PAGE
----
The total scaled weight for the truck and trailer is 28,520 pounds.
I have no problems with not having enough power. The really long, steep grades slow me to 35-45 m.p.h., depending on steepness (percent).
The real issue here is braking capacity, especially going down the hill you just went up. I have a BD exhuast brake. It helps, but don't be fooled. It is downright dangerous pulling overloaded. If you make one mistake going down a steep hill, you are dead. If the brakes get too hot, or you are not in the right gear, you will be searching for one of the "Runaway Truck Ramps".
This is the "white knuckle" sensation that Byron mentioned in his post.
Again, "I have been there and done that". I thought I knew what I was doing when the TS was purchased.
I was wrong.
The empty trailer weighs nearly 3,000 pounds more than the placard in the trailer. I did not know this going in. I trusted Travel Supreme to provide a realistic empty weight for the trailer.
The other problem you can have is the liability issue. This is what finally hit us right between the eyes.
If you are involved in an accident, you are now negligent, as a result of operating your truck in excess of the rated capacity (GCWR). Even if you are only overloaded by 1,000 pounds, you are still overloaded, and liable.
The following is a post from a member of another discussion forum regarding an opinion that their attorney gave them regarding the overloading issue;
"While you're researching, you might want to look into tort (civil) law regarding this subject. The potential scenario my attorney described to me is as follows:
Imagine you are involved in a collision with a loaded school bus while you are towing your 5ver. Regardless of who received the citation, every child on that bus, through their parents, can lodge a civil suit against you on the grounds of contributory negligence. Each of their attorneys could base this suit on the fact that a truck manufacturer has rated their vehicle for a maximum load carrying capacity (GVWR) and maximum towing capacity (derived from GCVWR). By knowingly exceeding this capacity, you have created a hazard that caused injury to their client since the higher weight vehicle (1.) cannot stop or maneuver as quickly, thus could not avoid the collision and (2.) carried more kinetic energy into the collision due to its overweight condition, thus causing more damage and injury than a rig operating within the manufacturer's ratings would have.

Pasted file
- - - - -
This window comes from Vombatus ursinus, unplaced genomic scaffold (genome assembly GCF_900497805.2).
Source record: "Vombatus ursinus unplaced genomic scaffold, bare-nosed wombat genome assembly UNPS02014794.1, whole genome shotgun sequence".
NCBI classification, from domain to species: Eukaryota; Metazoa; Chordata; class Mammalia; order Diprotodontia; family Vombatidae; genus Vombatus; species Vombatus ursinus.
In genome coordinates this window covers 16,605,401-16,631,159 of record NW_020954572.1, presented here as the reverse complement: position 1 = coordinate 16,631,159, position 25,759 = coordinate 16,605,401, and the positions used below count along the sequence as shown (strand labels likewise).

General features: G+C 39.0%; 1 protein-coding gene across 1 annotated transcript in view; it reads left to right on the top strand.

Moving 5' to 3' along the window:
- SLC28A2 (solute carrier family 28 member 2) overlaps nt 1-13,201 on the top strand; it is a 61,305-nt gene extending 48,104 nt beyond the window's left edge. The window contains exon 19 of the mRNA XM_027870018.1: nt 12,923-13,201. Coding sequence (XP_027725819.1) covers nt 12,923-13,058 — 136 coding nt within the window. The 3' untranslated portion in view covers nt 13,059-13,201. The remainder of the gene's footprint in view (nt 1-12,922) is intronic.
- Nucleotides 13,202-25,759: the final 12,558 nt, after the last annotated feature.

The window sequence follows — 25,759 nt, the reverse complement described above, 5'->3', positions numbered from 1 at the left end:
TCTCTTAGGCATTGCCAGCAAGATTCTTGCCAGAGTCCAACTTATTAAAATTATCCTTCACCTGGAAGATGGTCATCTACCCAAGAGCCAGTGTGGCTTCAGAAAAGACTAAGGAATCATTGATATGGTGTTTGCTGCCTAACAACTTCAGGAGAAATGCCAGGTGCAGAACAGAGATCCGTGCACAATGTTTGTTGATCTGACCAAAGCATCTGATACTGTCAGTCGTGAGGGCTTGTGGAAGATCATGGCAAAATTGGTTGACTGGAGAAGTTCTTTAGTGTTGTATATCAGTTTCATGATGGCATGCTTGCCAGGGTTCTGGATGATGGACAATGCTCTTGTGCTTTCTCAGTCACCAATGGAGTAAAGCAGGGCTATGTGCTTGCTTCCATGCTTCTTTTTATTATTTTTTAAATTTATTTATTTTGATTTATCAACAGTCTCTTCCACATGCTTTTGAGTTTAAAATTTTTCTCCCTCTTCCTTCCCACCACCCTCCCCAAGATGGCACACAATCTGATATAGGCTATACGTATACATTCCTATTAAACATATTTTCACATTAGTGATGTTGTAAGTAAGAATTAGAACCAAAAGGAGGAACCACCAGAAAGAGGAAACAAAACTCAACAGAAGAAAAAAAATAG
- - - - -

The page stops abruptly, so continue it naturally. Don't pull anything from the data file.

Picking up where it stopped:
At this point, it is up to a jury to decide whether or not the plaintiff has presented a plausible argument. If it decides that the argument "makes sense", your negligence has contributed to the plaintiff's injuries, and you have some degree of financial liability.
Now, multiply the above by 66 kids, and the problem with insurance coverage becomes obvious. The standard automotive liability policy has caps that are so low as to leave you dangerously exposed financially.
Is this scenario realistic? We thought the risks were high enough that we just purchased a truck with adequate GVWR and GCVWR to pull our 36' 5ver without exceeding the manufacturer's ratings. Insofar as others are concerned, each individual will have to make his/her own decision. You can pay a "little" now to avoid the risk of having to potentially pay a "lot" later.
Another question to consider is that, if towing over manufacturer's limits is OK, then where (if anywhere) does one draw the line? Once one has said that overweight towing is OK, is the Ford Ranger towing a 40' King of the Road 5ver really any different than the dually towing a 5ver that puts him 1000 lbs over GCVWR? If 1000 pounds over GCVWR is OK, where does it stop being OK - surely somewhere before the Ford Ranger/40' KR example, but where?
Most likely your insurance company will deny your claim, leaving you responsible to pay for your truck, trailer, the persons vehicle' you hit, their medical bills, and to satisy the lawsuit for damages they will most likely bring against you. Many have an escape clause. If they do not, they will pay the claim, then sue you in court for damages."
Also, if you injure or kill someone, the judicial system will put you on trial for negligence. This can and does happen.
We made a mistake! We are now looking for a MDT or possibly converting a Class 7 or 8 tractor.
Please, do not make the same mistake we did.
Yes, your truck will probably pull the weight. However, it will not stop going down the mountain, when the light turns red at the bottom of the hill, or someone pulls out in front of you.
Given the trailer you have selected, you will need to purchase a Medium Duty Truck. I realize they are expensive, as I have been shopping hard for one for about five months.
However, can you afford to risk loosing everything you worked all your life for, by traveling overloaded?
Do not base your decision solely on what I have said.
Byron and many other members have "been there and done that" also. Continue to communicate with members on this site, and other sites, and make an informed decision.
Sorry for the long post.
Carl & Cheryl Jackson